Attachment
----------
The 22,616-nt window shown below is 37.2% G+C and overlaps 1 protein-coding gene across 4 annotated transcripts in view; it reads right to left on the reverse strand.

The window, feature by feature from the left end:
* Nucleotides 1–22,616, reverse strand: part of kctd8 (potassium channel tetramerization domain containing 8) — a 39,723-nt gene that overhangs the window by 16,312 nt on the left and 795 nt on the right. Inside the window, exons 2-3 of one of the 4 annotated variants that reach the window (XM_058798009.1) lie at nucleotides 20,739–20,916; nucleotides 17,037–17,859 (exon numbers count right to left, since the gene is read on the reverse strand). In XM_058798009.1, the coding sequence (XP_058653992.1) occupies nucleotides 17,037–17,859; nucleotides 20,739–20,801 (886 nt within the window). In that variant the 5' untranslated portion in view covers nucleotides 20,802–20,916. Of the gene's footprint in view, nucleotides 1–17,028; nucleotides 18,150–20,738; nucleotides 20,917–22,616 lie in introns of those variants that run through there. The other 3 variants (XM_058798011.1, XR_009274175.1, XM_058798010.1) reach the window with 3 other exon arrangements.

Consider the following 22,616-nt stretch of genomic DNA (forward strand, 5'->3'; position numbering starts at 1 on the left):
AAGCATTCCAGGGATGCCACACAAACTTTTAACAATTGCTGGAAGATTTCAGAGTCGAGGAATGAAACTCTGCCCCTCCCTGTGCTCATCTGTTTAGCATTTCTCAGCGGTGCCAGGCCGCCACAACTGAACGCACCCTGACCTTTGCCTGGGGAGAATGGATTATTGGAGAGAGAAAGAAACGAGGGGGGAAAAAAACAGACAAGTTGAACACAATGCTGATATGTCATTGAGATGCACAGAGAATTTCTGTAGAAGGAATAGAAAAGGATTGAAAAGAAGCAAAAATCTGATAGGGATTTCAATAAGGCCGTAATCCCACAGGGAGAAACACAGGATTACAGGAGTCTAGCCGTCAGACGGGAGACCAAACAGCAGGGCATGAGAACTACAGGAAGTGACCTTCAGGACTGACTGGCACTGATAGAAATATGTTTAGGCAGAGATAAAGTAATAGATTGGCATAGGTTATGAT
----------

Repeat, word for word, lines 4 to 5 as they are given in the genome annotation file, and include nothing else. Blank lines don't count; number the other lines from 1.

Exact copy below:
Consider the following 22,616-nt stretch of genomic DNA (forward strand, 5'->3'; position numbering starts at 1 on the left):
AAGCATTCCAGGGATGCCACACAAACTTTTAACAATTGCTGGAAGATTTCAGAGTCGAGGAATGAAACTCTGCCCCTCCCTGTGCTCATCTGTTTAGCATTTCTCAGCGGTGCCAGGCCGCCACAACTGAACGCACCCTGACCTTTGCCTGGGGAGAATGGATTATTGGAGAGAGAAAGAAACGAGGGGGGAAAAAAACAGACAAGTTGAACACAATGCTGATATGTCATTGAGATGCACAGAGAATTTCTGTAGAAGGAATAGAAAAGGATTGAAAAGAAGCAAAAATCTGATAGGGATTTCAATAAGGCCGTAATCCCACAGGGAGAAACACAGGATTACAGGAGTCTAGCCGTCAGACGGGAGACCAAACAGCAGGGCATGAGAACTACAGGAAGTGACCTTCAGGACTGACTGGCACTGATAGAAATATGTTTAGGCAGAGATAAAGTAATAGATTGGCATAGGTTATGAT